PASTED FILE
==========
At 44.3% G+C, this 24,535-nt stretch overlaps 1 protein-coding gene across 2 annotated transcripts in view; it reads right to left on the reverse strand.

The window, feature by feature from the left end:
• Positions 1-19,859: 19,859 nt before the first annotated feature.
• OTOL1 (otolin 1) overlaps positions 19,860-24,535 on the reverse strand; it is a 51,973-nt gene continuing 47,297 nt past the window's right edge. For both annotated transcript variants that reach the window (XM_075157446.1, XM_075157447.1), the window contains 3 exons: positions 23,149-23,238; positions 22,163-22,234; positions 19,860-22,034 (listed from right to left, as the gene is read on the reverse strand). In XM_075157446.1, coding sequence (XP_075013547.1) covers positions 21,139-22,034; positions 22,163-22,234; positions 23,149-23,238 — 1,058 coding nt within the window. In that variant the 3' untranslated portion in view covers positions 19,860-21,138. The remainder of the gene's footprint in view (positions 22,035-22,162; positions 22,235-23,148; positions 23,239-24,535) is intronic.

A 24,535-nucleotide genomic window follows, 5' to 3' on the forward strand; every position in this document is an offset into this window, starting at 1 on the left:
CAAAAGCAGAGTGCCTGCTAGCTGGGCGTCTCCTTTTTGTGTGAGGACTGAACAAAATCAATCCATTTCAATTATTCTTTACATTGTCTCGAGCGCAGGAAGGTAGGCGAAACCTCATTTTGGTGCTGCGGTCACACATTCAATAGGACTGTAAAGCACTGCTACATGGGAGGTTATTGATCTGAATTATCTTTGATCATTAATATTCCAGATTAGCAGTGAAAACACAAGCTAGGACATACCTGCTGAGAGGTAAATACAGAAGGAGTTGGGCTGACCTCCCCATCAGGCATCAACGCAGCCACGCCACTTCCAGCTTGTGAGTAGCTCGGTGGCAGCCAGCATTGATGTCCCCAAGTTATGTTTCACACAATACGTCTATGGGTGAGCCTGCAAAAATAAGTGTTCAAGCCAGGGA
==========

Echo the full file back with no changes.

At 44.3% G+C, this 24,535-nt stretch overlaps 1 protein-coding gene across 2 annotated transcripts in view; it reads right to left on the reverse strand.

The window, feature by feature from the left end:
• Positions 1-19,859: 19,859 nt before the first annotated feature.
• OTOL1 (otolin 1) overlaps positions 19,860-24,535 on the reverse strand; it is a 51,973-nt gene continuing 47,297 nt past the window's right edge. For both annotated transcript variants that reach the window (XM_075157446.1, XM_075157447.1), the window contains 3 exons: positions 23,149-23,238; positions 22,163-22,234; positions 19,860-22,034 (listed from right to left, as the gene is read on the reverse strand). In XM_075157446.1, coding sequence (XP_075013547.1) covers positions 21,139-22,034; positions 22,163-22,234; positions 23,149-23,238 — 1,058 coding nt within the window. In that variant the 3' untranslated portion in view covers positions 19,860-21,138. The remainder of the gene's footprint in view (positions 22,035-22,162; positions 22,235-23,148; positions 23,239-24,535) is intronic.

A 24,535-nucleotide genomic window follows, 5' to 3' on the forward strand; every position in this document is an offset into this window, starting at 1 on the left:
CAAAAGCAGAGTGCCTGCTAGCTGGGCGTCTCCTTTTTGTGTGAGGACTGAACAAAATCAATCCATTTCAATTATTCTTTACATTGTCTCGAGCGCAGGAAGGTAGGCGAAACCTCATTTTGGTGCTGCGGTCACACATTCAATAGGACTGTAAAGCACTGCTACATGGGAGGTTATTGATCTGAATTATCTTTGATCATTAATATTCCAGATTAGCAGTGAAAACACAAGCTAGGACATACCTGCTGAGAGGTAAATACAGAAGGAGTTGGGCTGACCTCCCCATCAGGCATCAACGCAGCCACGCCACTTCCAGCTTGTGAGTAGCTCGGTGGCAGCCAGCATTGATGTCCCCAAGTTATGTTTCACACAATACGTCTATGGGTGAGCCTGCAAAAATAAGTGTTCAAGCCAGGGA